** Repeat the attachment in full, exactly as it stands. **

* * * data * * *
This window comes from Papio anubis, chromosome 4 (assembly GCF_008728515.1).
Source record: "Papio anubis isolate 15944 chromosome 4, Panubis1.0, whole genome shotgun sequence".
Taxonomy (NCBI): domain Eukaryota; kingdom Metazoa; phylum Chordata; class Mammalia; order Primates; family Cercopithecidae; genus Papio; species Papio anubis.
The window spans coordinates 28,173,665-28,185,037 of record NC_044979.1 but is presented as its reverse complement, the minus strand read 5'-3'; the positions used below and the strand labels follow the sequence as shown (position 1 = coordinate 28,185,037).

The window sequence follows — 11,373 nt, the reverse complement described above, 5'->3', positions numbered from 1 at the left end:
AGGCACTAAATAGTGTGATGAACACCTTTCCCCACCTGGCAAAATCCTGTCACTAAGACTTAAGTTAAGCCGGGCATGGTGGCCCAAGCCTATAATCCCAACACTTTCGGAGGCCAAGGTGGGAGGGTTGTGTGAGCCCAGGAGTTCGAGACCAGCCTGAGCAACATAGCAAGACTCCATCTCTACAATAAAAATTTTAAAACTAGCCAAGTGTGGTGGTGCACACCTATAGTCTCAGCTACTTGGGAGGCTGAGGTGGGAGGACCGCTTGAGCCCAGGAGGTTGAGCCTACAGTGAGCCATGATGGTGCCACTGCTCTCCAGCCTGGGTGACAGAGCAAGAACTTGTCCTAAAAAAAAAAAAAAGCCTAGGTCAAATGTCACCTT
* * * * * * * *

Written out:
This window comes from Papio anubis, chromosome 4 (assembly GCF_008728515.1).
Source record: "Papio anubis isolate 15944 chromosome 4, Panubis1.0, whole genome shotgun sequence".
Taxonomy (NCBI): domain Eukaryota; kingdom Metazoa; phylum Chordata; class Mammalia; order Primates; family Cercopithecidae; genus Papio; species Papio anubis.
The window spans coordinates 28,173,665-28,185,037 of record NC_044979.1 but is presented as its reverse complement, the minus strand read 5'-3'; the positions used below and the strand labels follow the sequence as shown (position 1 = coordinate 28,185,037).

The window sequence follows — 11,373 nt, the reverse complement described above, 5'->3', positions numbered from 1 at the left end:
AGGCACTAAATAGTGTGATGAACACCTTTCCCCACCTGGCAAAATCCTGTCACTAAGACTTAAGTTAAGCCGGGCATGGTGGCCCAAGCCTATAATCCCAACACTTTCGGAGGCCAAGGTGGGAGGGTTGTGTGAGCCCAGGAGTTCGAGACCAGCCTGAGCAACATAGCAAGACTCCATCTCTACAATAAAAATTTTAAAACTAGCCAAGTGTGGTGGTGCACACCTATAGTCTCAGCTACTTGGGAGGCTGAGGTGGGAGGACCGCTTGAGCCCAGGAGGTTGAGCCTACAGTGAGCCATGATGGTGCCACTGCTCTCCAGCCTGGGTGACAGAGCAAGAACTTGTCCTAAAAAAAAAAAAAAGCCTAGGTCAAATGTCACCTT